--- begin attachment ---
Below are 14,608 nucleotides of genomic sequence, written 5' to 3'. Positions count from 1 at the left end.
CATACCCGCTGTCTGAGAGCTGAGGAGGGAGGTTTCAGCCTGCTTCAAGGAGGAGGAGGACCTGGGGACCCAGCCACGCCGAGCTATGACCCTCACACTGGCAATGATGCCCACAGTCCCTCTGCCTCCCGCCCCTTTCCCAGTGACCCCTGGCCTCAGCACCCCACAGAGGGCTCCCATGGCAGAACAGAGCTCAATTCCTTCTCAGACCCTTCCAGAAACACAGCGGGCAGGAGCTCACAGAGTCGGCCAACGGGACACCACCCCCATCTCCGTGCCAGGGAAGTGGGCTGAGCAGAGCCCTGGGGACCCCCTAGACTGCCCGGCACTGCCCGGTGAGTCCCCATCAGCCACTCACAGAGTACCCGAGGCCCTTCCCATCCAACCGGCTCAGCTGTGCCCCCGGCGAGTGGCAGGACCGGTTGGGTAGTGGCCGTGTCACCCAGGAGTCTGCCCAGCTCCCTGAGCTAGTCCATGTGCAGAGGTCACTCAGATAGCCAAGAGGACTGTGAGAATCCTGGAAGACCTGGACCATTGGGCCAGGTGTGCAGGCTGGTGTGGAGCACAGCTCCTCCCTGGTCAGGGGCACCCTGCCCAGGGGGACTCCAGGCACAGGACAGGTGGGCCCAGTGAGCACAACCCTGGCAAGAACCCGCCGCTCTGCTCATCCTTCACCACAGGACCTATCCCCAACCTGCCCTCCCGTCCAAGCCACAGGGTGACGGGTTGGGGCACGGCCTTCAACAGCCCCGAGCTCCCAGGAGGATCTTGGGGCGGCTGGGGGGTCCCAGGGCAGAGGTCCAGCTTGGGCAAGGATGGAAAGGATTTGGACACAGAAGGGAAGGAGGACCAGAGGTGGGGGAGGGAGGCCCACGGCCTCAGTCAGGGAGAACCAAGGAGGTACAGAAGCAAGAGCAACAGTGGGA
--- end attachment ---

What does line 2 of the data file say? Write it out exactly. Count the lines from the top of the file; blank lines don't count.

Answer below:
CATACCCGCTGTCTGAGAGCTGAGGAGGGAGGTTTCAGCCTGCTTCAAGGAGGAGGAGGACCTGGGGACCCAGCCACGCCGAGCTATGACCCTCACACTGGCAATGATGCCCACAGTCCCTCTGCCTCCCGCCCCTTTCCCAGTGACCCCTGGCCTCAGCACCCCACAGAGGGCTCCCATGGCAGAACAGAGCTCAATTCCTTCTCAGACCCTTCCAGAAACACAGCGGGCAGGAGCTCACAGAGTCGGCCAACGGGACACCACCCCCATCTCCGTGCCAGGGAAGTGGGCTGAGCAGAGCCCTGGGGACCCCCTAGACTGCCCGGCACTGCCCGGTGAGTCCCCATCAGCCACTCACAGAGTACCCGAGGCCCTTCCCATCCAACCGGCTCAGCTGTGCCCCCGGCGAGTGGCAGGACCGGTTGGGTAGTGGCCGTGTCACCCAGGAGTCTGCCCAGCTCCCTGAGCTAGTCCATGTGCAGAGGTCACTCAGATAGCCAAGAGGACTGTGAGAATCCTGGAAGACCTGGACCATTGGGCCAGGTGTGCAGGCTGGTGTGGAGCACAGCTCCTCCCTGGTCAGGGGCACCCTGCCCAGGGGGACTCCAGGCACAGGACAGGTGGGCCCAGTGAGCACAACCCTGGCAAGAACCCGCCGCTCTGCTCATCCTTCACCACAGGACCTATCCCCAACCTGCCCTCCCGTCCAAGCCACAGGGTGACGGGTTGGGGCACGGCCTTCAACAGCCCCGAGCTCCCAGGAGGATCTTGGGGCGGCTGGGGGGTCCCAGGGCAGAGGTCCAGCTTGGGCAAGGATGGAAAGGATTTGGACACAGAAGGGAAGGAGGACCAGAGGTGGGGGAGGGAGGCCCACGGCCTCAGTCAGGGAGAACCAAGGAGGTACAGAAGCAAGAGCAACAGTGGGA